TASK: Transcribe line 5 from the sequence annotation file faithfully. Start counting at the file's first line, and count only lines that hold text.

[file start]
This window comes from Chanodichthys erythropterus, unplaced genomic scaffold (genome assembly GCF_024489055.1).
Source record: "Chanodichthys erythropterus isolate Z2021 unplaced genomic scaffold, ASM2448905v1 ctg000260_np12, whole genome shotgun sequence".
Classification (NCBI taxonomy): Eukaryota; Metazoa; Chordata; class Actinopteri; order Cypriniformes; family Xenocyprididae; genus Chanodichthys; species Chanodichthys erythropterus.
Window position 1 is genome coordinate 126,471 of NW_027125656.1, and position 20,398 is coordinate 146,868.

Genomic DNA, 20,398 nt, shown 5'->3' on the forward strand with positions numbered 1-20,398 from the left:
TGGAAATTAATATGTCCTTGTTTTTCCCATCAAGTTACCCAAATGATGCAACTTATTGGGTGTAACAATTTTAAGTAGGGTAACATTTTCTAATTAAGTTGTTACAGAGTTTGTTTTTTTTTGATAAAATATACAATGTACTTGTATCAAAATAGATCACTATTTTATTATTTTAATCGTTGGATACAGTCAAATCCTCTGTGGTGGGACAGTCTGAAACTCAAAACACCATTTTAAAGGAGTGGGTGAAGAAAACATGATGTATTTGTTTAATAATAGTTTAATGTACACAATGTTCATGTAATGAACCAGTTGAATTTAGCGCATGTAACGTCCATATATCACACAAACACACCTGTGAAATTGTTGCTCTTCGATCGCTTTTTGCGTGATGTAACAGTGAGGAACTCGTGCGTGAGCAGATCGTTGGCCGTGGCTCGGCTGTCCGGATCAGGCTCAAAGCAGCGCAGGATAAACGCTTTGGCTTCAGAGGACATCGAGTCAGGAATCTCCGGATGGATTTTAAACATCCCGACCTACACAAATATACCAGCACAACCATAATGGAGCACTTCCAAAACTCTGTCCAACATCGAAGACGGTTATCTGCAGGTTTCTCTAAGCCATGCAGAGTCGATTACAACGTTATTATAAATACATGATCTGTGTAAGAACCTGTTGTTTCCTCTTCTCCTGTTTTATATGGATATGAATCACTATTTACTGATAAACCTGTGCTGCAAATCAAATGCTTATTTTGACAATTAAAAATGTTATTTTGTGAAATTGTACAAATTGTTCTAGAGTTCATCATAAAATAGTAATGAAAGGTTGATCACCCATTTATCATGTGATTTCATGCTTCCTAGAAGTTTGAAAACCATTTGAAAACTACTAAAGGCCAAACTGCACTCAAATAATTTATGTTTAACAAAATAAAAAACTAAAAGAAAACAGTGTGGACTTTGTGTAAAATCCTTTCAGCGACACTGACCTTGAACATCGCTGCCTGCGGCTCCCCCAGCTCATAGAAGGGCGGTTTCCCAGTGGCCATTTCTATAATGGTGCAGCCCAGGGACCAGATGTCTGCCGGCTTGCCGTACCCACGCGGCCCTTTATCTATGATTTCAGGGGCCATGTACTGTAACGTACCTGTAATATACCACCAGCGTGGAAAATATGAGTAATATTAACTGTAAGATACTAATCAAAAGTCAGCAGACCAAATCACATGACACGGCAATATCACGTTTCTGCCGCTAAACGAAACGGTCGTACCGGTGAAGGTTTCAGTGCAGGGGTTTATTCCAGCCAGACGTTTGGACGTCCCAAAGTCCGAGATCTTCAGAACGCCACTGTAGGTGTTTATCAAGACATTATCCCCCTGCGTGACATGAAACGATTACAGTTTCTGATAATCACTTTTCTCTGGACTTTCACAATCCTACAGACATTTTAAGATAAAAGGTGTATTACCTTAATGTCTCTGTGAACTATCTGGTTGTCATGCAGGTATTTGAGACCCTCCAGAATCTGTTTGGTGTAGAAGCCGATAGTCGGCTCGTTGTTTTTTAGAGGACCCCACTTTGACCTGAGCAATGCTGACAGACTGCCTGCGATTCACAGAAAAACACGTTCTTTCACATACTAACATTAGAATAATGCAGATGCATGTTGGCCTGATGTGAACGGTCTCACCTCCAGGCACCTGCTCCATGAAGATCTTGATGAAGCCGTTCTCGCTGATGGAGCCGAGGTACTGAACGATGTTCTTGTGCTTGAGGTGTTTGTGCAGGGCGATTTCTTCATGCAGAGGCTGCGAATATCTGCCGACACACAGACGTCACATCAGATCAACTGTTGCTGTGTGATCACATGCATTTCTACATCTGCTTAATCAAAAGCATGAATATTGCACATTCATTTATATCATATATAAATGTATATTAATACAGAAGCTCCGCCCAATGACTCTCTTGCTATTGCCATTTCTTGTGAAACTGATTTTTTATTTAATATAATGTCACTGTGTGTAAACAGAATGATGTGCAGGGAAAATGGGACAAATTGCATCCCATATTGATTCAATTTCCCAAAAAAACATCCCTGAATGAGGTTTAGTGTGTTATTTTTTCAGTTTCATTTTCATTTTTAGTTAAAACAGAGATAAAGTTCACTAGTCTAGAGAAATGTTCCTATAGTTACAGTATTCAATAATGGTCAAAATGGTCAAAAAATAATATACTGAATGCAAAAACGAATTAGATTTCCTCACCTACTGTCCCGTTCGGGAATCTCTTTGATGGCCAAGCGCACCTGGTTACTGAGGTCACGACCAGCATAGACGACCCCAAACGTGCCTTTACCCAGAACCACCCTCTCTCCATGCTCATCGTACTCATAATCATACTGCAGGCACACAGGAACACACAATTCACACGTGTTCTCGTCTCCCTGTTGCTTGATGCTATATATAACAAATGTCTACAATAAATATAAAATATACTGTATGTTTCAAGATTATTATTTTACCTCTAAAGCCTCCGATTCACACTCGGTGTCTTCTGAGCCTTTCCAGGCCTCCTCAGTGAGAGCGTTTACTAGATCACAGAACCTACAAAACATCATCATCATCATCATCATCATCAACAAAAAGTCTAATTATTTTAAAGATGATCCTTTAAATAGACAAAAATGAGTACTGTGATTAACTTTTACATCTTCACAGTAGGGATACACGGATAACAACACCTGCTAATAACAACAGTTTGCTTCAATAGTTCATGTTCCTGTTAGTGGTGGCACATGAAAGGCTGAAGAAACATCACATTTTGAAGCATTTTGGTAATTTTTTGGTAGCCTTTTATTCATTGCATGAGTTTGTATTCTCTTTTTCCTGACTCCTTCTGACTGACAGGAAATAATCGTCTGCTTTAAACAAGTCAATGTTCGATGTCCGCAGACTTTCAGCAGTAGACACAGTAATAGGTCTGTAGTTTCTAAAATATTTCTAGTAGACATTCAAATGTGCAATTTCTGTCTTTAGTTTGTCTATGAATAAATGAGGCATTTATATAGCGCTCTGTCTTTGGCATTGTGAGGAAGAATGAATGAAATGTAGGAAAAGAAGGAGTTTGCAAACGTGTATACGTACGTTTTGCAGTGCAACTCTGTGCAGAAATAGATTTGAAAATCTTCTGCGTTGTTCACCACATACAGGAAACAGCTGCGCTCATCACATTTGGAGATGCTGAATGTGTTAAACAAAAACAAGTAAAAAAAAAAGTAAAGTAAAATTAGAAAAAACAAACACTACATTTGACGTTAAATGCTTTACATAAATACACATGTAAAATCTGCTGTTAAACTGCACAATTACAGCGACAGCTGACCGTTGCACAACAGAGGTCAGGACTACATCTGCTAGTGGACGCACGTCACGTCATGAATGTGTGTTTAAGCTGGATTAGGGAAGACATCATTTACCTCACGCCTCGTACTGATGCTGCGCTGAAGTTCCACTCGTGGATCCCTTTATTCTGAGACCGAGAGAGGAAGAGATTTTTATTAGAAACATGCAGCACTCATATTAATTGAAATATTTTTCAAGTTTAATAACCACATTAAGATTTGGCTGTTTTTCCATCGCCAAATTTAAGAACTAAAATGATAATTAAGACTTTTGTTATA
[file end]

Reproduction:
Genomic DNA, 20,398 nt, shown 5'->3' on the forward strand with positions numbered 1-20,398 from the left: